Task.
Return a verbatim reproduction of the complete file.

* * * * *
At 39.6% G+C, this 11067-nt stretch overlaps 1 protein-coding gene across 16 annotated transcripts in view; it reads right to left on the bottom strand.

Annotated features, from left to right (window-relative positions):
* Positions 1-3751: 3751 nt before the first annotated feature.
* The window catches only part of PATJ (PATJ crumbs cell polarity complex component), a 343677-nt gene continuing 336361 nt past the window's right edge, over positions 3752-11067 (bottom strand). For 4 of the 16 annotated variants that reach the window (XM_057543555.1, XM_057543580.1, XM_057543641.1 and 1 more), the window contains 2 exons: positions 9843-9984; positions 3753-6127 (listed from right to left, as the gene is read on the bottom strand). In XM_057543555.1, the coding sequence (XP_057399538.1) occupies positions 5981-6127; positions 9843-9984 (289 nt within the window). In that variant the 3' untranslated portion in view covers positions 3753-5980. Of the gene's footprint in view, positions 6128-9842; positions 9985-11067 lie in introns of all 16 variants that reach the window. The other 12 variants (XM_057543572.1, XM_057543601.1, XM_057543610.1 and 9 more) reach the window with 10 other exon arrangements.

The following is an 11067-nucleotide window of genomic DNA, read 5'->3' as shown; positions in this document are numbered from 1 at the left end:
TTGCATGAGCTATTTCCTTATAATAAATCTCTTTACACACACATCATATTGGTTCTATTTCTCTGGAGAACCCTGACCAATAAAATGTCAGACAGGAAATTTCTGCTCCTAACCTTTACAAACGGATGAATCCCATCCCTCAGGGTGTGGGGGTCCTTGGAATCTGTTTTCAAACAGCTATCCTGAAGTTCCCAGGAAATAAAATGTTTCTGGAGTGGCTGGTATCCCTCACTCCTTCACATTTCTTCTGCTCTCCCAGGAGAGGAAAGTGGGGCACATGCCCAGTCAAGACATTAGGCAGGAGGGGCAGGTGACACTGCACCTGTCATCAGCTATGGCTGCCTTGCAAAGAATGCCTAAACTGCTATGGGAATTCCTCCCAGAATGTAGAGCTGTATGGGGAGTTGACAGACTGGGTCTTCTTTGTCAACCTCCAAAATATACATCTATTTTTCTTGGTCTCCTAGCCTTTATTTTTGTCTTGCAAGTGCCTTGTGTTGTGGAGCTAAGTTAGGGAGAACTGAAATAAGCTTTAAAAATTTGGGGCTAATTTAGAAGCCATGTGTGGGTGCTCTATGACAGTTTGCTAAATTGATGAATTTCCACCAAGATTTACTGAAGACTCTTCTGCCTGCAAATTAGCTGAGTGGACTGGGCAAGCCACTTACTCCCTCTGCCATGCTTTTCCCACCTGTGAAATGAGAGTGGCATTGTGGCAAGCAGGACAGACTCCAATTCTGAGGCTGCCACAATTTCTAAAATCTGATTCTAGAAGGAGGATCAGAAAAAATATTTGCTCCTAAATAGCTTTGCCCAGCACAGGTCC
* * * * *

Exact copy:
At 39.6% G+C, this 11067-nt stretch overlaps 1 protein-coding gene across 16 annotated transcripts in view; it reads right to left on the bottom strand.

Annotated features, from left to right (window-relative positions):
* Positions 1-3751: 3751 nt before the first annotated feature.
* The window catches only part of PATJ (PATJ crumbs cell polarity complex component), a 343677-nt gene continuing 336361 nt past the window's right edge, over positions 3752-11067 (bottom strand). For 4 of the 16 annotated variants that reach the window (XM_057543555.1, XM_057543580.1, XM_057543641.1 and 1 more), the window contains 2 exons: positions 9843-9984; positions 3753-6127 (listed from right to left, as the gene is read on the bottom strand). In XM_057543555.1, the coding sequence (XP_057399538.1) occupies positions 5981-6127; positions 9843-9984 (289 nt within the window). In that variant the 3' untranslated portion in view covers positions 3753-5980. Of the gene's footprint in view, positions 6128-9842; positions 9985-11067 lie in introns of all 16 variants that reach the window. The other 12 variants (XM_057543572.1, XM_057543601.1, XM_057543610.1 and 9 more) reach the window with 10 other exon arrangements.

The following is an 11067-nucleotide window of genomic DNA, read 5'->3' as shown; positions in this document are numbered from 1 at the left end:
TTGCATGAGCTATTTCCTTATAATAAATCTCTTTACACACACATCATATTGGTTCTATTTCTCTGGAGAACCCTGACCAATAAAATGTCAGACAGGAAATTTCTGCTCCTAACCTTTACAAACGGATGAATCCCATCCCTCAGGGTGTGGGGGTCCTTGGAATCTGTTTTCAAACAGCTATCCTGAAGTTCCCAGGAAATAAAATGTTTCTGGAGTGGCTGGTATCCCTCACTCCTTCACATTTCTTCTGCTCTCCCAGGAGAGGAAAGTGGGGCACATGCCCAGTCAAGACATTAGGCAGGAGGGGCAGGTGACACTGCACCTGTCATCAGCTATGGCTGCCTTGCAAAGAATGCCTAAACTGCTATGGGAATTCCTCCCAGAATGTAGAGCTGTATGGGGAGTTGACAGACTGGGTCTTCTTTGTCAACCTCCAAAATATACATCTATTTTTCTTGGTCTCCTAGCCTTTATTTTTGTCTTGCAAGTGCCTTGTGTTGTGGAGCTAAGTTAGGGAGAACTGAAATAAGCTTTAAAAATTTGGGGCTAATTTAGAAGCCATGTGTGGGTGCTCTATGACAGTTTGCTAAATTGATGAATTTCCACCAAGATTTACTGAAGACTCTTCTGCCTGCAAATTAGCTGAGTGGACTGGGCAAGCCACTTACTCCCTCTGCCATGCTTTTCCCACCTGTGAAATGAGAGTGGCATTGTGGCAAGCAGGACAGACTCCAATTCTGAGGCTGCCACAATTTCTAAAATCTGATTCTAGAAGGAGGATCAGAAAAAATATTTGCTCCTAAATAGCTTTGCCCAGCACAGGTCC